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GHK Calculator for potassium

Resting Membrane Potential Simulation

– Section 5 –

Equations and Calculators

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Nernst Equation

What It Calculates

The Nernst equation calculates the equilibrium potential of a particular ion at a given concentration. 

The equilibrium potential is the opposing force or voltage generated by an electrical gradient that prevents an ion’s net movement across the cell membrane along its concentration gradient. 

At equilibrium, ions still move across the membrane but in equal numbers, preventing either side of the membrane from gaining or losing charge.

Nernst equation diagram

The equilibrium potential of an ion changes in proportion to its initial concentration gradient. The larger the original concentration gradient, the greater the opposing electrical gradient and corresponding equilibrium potential.

Factors Considered

The Nernst equation considers factors such as the ion’s concentrations on either side of the cell membrane, the ion’s valence, and the surrounding temperature.

It is important to note that the Nernst equation assumes that the cell membrane is only permeable to the ion that is being evaluated.

Full Nernst Equation

Below are Nernst calculators for K+, Na+, and Cl+ ions. Each displays the Nernst equation, ion concentrations, and ion gradient indicators. Buttons allow users to increase or decrease the ion concentrations. The calculated equilibrium potential appears to the left of the Nernst equation and is expressed in mV.

E(K) Calculator

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E(Na) Calculator

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E(Cl) Calculator

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 Analysis Questions

1. What does the Nernst equation calculate?

2. What does the calculated value represent?

3. How does the magnitude of an ion’s concentration gradient affect the magnitude of its opposing electrical?

4. Do ions stop moving across the membrane at equilibrium?

5. Why is the direction of the electrical gradient reversed for ENa and ECl compared to EK?

Goldman-Hodgkin-Katz Equation

The Goldman-Hodgkin-Katz (GHK) equation is a widely used formula that helps to determine the resting membrane potential in excitable cells. It can be considered a combination of multiple Nernst equations, each representing a different ion species. Typically, the GHK equation includes K+, Na+, and Cl ions, but it can also include other ion species that are able to cross the cell membrane, such as calcium (Ca2+).

Goldman-Hodgkins-Katz equation
IonExtracellular Fluid
Intracellular Fluid
K+Kout = 3.5 – 5.5Kin = 130 – 1501
Na+Naout = 135 – 145Nain = 5 – 150.01 – 0.05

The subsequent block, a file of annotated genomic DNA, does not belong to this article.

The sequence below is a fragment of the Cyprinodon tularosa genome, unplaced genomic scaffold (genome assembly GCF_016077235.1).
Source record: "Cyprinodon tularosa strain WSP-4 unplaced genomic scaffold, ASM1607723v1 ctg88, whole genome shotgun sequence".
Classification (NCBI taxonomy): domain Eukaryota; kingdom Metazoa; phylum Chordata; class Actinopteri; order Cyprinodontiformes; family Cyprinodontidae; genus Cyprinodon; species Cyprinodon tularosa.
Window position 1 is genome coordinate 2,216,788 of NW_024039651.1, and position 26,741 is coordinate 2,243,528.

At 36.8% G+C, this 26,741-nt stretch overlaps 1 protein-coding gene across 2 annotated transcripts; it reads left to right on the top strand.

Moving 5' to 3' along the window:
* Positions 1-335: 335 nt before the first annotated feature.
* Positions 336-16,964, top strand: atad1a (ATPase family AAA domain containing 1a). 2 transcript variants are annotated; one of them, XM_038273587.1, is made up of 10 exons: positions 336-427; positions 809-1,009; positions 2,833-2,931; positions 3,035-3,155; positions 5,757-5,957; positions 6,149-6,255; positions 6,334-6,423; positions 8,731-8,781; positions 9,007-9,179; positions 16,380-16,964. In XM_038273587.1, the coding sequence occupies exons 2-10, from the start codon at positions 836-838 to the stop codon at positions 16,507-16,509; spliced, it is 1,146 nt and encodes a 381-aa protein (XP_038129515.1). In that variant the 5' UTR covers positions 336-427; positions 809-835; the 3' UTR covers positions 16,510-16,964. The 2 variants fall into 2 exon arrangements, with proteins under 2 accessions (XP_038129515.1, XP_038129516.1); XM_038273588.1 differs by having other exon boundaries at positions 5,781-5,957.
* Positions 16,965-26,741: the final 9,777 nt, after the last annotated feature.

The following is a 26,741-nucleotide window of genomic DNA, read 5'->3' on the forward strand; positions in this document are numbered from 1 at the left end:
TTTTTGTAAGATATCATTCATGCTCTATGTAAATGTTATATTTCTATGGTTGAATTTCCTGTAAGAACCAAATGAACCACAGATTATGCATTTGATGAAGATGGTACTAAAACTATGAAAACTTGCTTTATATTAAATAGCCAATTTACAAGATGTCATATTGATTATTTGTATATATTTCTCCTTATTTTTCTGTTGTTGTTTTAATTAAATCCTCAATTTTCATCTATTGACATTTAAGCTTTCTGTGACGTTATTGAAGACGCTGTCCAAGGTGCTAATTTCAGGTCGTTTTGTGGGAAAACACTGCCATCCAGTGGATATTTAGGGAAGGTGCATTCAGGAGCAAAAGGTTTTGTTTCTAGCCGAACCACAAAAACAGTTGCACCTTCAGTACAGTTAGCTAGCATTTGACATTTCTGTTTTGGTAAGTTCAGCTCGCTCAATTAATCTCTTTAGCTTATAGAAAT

ClClout = 96 – 106Clin = 4 – 120.4 – 0.5

The value produced by the GHK is a weighted compromise (or tug-of-war) between the equilibrium potentials of the ions in the equation. The greater the membrane’s permeability to a given ion, the more that ion’s equilibrium potential dominates the tug-of-war and pulls the measured membrane potential towards it.

The GHK equation reveals that under normal physiological conditions, K+ ions impact the resting membrane potential most because the cell membrane is highly permeable to this ion

If K+ are the only ions considered, the resting membrane potential (Vm) will tend to equal the equilibrium potential for K+. The equilibrium potential for K+ ions (EK) is approximately -95 mV, indicating the net movement of these ions is out of the cell.

The actual resting membrane potential of excitable cells is approximately -70 mV. This positive shift in membrane potential is due primarily to the added influence of Na+ ions. The equilibrium potential for Na+ ions (ENa) is approximately +65 mV, meaning these ions tend to move into the cell. However, their movement is restricted because the membrane is much less permeable to Na+ ions. The small leakage of Na+ ions into the cell causes a modest depolarization. This depolarization moves the resting membrane potential from -95 mV, caused by K+ ions, closer to -70 mV.

Resting membrane potential tug-of-war

Under normal physiological conditions, chloride (Cl) ions do not significantly impact an excitable cell’s resting membrane potential. This is due to two factors. Firstly, the cell membrane is less permeable to Cl ions than to K+ ions. Secondly, Clions have an equal potential close to the resting membrane potential produced by the combination of sodium (Na+) and potassium (K+) ions.

 Analysis Questions

1. Why is the Goldman-Hodgkin-Katz equation used to calculate the resting membrane potential rather than the Nernst equation?

GHK Calculator

The following GHK calculator shows the inner and outer ion concentrations of K+, Na+, and Cl+ ions. It also displays the permeability of each ion species. Buttons allow users to increase or decrease the displayed values. The calculated membrane potential is shown on a grid displaying voltage vs time.

 Analysis Questions

1. What would be the resting membrane potential (VM) value if the cell membrane only contained open channels for potassium (K+)? To determine the answer, adjust the membrane potentials of the two other ions to 0.0. Closing the membrane to these ions eliminates them from the equation, leaving the value for K+.

2. What does this value indicate about the movement of K+ ions?

3. What would be the resting membrane potential value (EM) if the cell membrane only contained open channels for sodium (Na+)?

4. What does this value indicate about the movement of Na+ ions?

5. What would be the resting membrane potential (EM) value if the cell membrane only contained open channels for sodium (Cl)?

6. What does this value indicate about the movement of Clions?

7. Why is the membrane potential less negative than the equilibrium potential for K+?

GHK Calculator

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